Author Archives: Aaliyah Davy

I am elated!!

This summer has been so great, it’s unbelievable. I went in knowing that I wanted to further my interest in microbiology, and I’m glad to confirm my interest! I will be continuing to work in Dr Heitman’s lab this school year, which I am very grateful for and ecstatic about! This summer has really lived up to my expectations and then some. The members of the lab are so nice, helpful, and funny. And I’m so happy they all showed up to the poster session to see my work. It has been great to start working in the lab, and I am so happy with how the summer turned out!

As for the future, the faculty talks added to my original interest of pursuing an MD/PhD. And I look forward to wherever this journey will take me ūüôā


Abstract Draft (199 words)

Identifying the endoreplication pathway in Cryptococcus neoformans

Aaliyah Davy                                                                                                                     Mentors: Ci Fu, PhD., Joseph Heitman, MD., PhD.                                             Department of Molecular Genetics and Microbiology

Cryptococcus neoformans is an opportunistic fungal pathogen that affects the immunocompromised and rarely, the immunocompetent. The fungus has two different sexual cycles- that is, bisexual and unisexual. Central to bisexual reproduction is cell and nuclear fusions that are indicative of ploidy duplication and the yeast-hyphal morphology transition. In this study, we investigated the currently unidentified endoreplication cycles that these cells go through to attain ploidy replication in the unisexual cycle. We hypothesized that one of six cell cycle genes we have chosen, that have differential expression throughout unisexual reproduction, will have some impact on the pathway. To test this, we generated gene deletion constructs with dominant selectable marker neomycin (G418), and conducted biolistic transformation on the unisexual strain XL280őĪ. Transformants were streaked on additional G418 plates and verified by PCR. We tested whether deletion of these genes impact unisexual reproduction. This endoreplication pathway has also been linked to the formation of titan cells (greatly enlarged versions of the pathogen) in host infection, so we tested the significance of these genes in titan cell formation as well.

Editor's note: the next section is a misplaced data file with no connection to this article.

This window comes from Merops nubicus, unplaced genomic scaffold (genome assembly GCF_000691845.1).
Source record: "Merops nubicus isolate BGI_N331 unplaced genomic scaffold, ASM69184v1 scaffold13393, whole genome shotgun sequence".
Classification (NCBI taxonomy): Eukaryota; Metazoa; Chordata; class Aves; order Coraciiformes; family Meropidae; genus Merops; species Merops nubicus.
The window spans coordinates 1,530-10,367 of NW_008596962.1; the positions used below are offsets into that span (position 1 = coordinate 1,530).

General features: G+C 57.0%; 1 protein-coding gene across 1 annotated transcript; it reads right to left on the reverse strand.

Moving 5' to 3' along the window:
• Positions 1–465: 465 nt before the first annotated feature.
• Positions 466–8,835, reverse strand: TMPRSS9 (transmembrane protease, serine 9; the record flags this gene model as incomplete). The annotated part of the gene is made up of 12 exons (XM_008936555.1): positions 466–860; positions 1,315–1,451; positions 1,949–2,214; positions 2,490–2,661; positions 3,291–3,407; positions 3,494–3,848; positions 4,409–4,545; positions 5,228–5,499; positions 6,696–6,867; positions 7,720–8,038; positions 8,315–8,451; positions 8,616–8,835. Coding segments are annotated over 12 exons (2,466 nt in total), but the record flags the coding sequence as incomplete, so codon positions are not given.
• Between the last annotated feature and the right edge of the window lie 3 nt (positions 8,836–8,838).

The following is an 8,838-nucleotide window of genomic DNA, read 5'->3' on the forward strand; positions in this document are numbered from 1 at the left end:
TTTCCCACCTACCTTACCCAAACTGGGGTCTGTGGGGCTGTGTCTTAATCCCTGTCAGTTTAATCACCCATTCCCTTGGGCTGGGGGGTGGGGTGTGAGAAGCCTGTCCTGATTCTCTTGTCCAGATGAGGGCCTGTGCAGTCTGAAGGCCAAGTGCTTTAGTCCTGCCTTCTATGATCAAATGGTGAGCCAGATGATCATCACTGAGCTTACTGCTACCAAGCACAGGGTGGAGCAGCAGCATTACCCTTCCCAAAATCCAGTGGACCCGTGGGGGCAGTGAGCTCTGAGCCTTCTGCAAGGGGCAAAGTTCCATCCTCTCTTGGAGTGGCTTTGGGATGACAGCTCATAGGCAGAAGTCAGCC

It’s about two engineers

All the talks from this past week were incredible; I was so awed by the research everyone was working on and how relevant and meaningful these studies are.

That being said, I believe immunology is such an interesting and riveting field that’s developing so quickly these days. I learned about it briefly in my microbiology class this past semester and thought it was such so fascinating. Maddie O and Cassie’s talks this week really enlightened my understanding of it and how it’s being tackled in different fronts using molecular engineering.

Cassie’s chalk talk on dendritic cells in the mammalian immune system reminded me of the phenomena of antigen-presenting methods that cells practice once faced with a pathogen. Her project’s take on the topic using fluorescent peptides is such a fresh way to tackle the issues of the immunocompromised. Synthesizing these nanofibers from scratch sounds so exciting.

Maddie O’s presentation on epitopes and the immune response with T cells and inflammation really opened my eyes to the way her project can benefit the field. Her study of the¬†major histocompatibility complex really highlighted the importance of testing for these pro-inflammatory or anti-inflammatory responses.

These two chalk talks were very intriguing and gave me some more insight into immunology and where more research can take us into the future.

It’s about time…management

My day usually starts with me trying to drag myself out of bed…which takes a while.
Then I go to the program meeting or have breakfast. Before work or at least sometimes during, I usually have some sort of coffee, which is very unlike me. But ever since I came here, I’ve hopped on the coffee train and can’t seem to get off.